The FDA advises consumers to be cautious of websites and stores selling products that claim to prevent, treat or cure COVID-19. There are no FDA-approved products to prevent COVID-19. Products marketed for veterinary use, or “for research use only,” or otherwise not for human consumption, have not been evaluated for safety and should never be used by humans. For example, the FDA is aware of people trying to prevent COVID-19 by taking a product called chloroquine phosphate, which is sold to treat parasites in aquarium fish. Products for veterinary use or for “research use only” may have adverse effects, including serious illness and death, when taken by people. Don’t take any form of chloroquine unless it has been prescribed for you by your health care provider and obtained from legitimate sources.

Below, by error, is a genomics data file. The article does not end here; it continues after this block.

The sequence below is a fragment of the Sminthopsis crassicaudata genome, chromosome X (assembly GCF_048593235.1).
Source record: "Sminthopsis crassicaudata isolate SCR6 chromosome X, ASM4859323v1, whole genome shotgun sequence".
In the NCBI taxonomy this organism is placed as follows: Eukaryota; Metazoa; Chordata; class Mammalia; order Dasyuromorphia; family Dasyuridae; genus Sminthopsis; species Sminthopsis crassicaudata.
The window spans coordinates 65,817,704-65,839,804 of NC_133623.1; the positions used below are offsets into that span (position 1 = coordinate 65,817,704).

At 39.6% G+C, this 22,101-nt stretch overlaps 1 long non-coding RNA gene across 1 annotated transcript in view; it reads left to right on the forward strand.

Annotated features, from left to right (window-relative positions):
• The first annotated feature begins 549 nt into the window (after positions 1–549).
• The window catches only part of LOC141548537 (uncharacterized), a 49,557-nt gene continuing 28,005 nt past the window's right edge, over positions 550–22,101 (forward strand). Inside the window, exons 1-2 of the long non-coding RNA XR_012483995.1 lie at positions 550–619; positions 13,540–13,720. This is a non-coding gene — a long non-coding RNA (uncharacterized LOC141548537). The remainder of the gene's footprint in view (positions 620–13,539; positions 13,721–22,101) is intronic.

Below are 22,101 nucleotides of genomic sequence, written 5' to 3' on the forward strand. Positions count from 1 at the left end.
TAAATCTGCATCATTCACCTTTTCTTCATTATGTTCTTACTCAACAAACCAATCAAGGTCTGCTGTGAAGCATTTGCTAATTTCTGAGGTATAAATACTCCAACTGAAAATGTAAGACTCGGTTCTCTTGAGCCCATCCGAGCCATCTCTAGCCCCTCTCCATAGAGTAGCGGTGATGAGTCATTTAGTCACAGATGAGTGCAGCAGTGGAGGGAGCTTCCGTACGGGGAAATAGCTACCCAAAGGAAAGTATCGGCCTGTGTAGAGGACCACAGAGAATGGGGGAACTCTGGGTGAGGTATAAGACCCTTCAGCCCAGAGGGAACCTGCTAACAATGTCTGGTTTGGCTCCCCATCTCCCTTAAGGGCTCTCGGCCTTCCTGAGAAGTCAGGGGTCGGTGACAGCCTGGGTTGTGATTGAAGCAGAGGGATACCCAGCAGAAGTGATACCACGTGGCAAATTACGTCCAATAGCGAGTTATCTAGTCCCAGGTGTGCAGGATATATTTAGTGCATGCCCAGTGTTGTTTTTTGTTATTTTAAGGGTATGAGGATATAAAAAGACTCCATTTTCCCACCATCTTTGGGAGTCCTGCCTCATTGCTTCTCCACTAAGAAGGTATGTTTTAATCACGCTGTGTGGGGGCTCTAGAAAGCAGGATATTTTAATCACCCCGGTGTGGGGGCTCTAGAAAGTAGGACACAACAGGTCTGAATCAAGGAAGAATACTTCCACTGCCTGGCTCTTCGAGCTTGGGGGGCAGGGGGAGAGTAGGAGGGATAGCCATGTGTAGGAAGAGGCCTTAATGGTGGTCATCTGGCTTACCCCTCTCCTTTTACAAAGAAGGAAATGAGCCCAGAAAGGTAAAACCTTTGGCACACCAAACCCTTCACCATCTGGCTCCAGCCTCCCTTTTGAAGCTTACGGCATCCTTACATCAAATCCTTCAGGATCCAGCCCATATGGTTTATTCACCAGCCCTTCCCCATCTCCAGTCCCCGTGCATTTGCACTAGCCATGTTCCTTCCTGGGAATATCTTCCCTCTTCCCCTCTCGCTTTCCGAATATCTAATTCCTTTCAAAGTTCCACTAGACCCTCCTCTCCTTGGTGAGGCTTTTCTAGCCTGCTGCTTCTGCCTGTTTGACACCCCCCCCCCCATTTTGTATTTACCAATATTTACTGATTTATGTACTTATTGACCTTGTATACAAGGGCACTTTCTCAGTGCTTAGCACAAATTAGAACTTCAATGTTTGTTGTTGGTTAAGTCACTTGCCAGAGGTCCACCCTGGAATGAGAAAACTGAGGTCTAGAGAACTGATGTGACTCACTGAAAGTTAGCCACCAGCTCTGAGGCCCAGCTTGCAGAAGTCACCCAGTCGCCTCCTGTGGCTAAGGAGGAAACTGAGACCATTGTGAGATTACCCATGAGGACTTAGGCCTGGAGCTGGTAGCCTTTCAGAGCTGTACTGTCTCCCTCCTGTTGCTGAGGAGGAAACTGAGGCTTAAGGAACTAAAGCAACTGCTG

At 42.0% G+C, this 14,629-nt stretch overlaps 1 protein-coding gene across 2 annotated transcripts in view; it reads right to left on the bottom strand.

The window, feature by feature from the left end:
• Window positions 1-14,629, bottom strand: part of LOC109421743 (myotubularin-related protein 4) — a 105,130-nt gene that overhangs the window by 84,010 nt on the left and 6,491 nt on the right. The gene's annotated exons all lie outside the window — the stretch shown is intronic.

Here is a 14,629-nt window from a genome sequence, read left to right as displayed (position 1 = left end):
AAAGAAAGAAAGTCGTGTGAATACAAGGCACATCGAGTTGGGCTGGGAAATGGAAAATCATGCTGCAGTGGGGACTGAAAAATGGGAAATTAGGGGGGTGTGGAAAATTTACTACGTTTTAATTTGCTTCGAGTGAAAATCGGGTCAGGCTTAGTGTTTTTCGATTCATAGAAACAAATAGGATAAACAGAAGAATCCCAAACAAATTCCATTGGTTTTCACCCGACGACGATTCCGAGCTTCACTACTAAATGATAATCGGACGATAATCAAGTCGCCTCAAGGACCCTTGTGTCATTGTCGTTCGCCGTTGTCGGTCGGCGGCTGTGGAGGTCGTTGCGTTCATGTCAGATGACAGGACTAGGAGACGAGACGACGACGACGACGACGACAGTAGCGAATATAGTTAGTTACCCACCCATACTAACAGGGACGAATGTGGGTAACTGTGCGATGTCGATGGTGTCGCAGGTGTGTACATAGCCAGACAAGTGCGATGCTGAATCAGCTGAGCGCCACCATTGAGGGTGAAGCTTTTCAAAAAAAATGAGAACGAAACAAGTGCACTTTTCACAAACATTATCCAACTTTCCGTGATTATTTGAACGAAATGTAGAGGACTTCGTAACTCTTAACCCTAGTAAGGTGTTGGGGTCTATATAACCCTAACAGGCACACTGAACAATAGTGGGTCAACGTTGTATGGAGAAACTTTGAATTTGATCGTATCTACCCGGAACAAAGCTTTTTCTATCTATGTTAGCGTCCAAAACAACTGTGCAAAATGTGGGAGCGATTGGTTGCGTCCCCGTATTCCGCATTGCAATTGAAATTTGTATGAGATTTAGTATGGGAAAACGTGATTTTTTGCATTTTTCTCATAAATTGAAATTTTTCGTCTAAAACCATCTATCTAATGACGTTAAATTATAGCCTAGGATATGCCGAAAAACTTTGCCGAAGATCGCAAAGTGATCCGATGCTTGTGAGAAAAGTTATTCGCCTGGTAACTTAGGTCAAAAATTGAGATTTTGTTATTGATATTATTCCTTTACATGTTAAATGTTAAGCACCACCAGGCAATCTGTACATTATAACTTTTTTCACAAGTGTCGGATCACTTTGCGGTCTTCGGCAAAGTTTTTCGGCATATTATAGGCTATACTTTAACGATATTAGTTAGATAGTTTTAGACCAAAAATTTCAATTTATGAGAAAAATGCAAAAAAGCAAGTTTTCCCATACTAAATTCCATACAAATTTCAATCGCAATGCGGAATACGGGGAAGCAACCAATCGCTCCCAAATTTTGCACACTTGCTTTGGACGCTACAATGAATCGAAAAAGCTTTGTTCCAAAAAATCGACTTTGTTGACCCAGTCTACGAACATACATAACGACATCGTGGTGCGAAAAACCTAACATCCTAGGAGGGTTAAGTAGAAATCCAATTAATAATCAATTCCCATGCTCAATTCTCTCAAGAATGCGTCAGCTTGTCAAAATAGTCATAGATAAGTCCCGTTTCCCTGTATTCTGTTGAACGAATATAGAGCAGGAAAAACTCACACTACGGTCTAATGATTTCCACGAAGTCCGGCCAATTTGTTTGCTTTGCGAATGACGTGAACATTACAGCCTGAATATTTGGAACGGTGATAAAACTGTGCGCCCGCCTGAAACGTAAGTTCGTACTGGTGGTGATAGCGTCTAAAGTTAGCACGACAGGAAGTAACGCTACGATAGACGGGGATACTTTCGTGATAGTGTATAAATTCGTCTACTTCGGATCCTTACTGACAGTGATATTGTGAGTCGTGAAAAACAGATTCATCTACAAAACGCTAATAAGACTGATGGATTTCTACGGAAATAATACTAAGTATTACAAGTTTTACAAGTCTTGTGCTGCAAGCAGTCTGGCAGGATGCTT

Here are some tips to identify false or misleading claims.
- Be suspicious of products that claim to treat a wide range of diseases.
- Personal testimonials are no substitute for scientific evidence.
- Few diseases or conditions can be treated quickly, so be suspicious of any therapy claimed as a “quick fix.”
- If it seems too good to be true, it probably is.
- “Miracle cures,” which claim scientific breakthroughs or contain secret ingredients, are likely a hoax.
- Know that you can’t test yourself for coronavirus disease.
If you have symptoms of COVID-19, follow the Centers for Disease Control and Prevention’s guidelines, and speak to your medical provider. Your health care provider will advise you about whether you should get tested and the process for being tested in your area.
If you have a question about a treatment or test found online, talk to your health care provider or doctor. If you have a question about a medication, call your pharmacist
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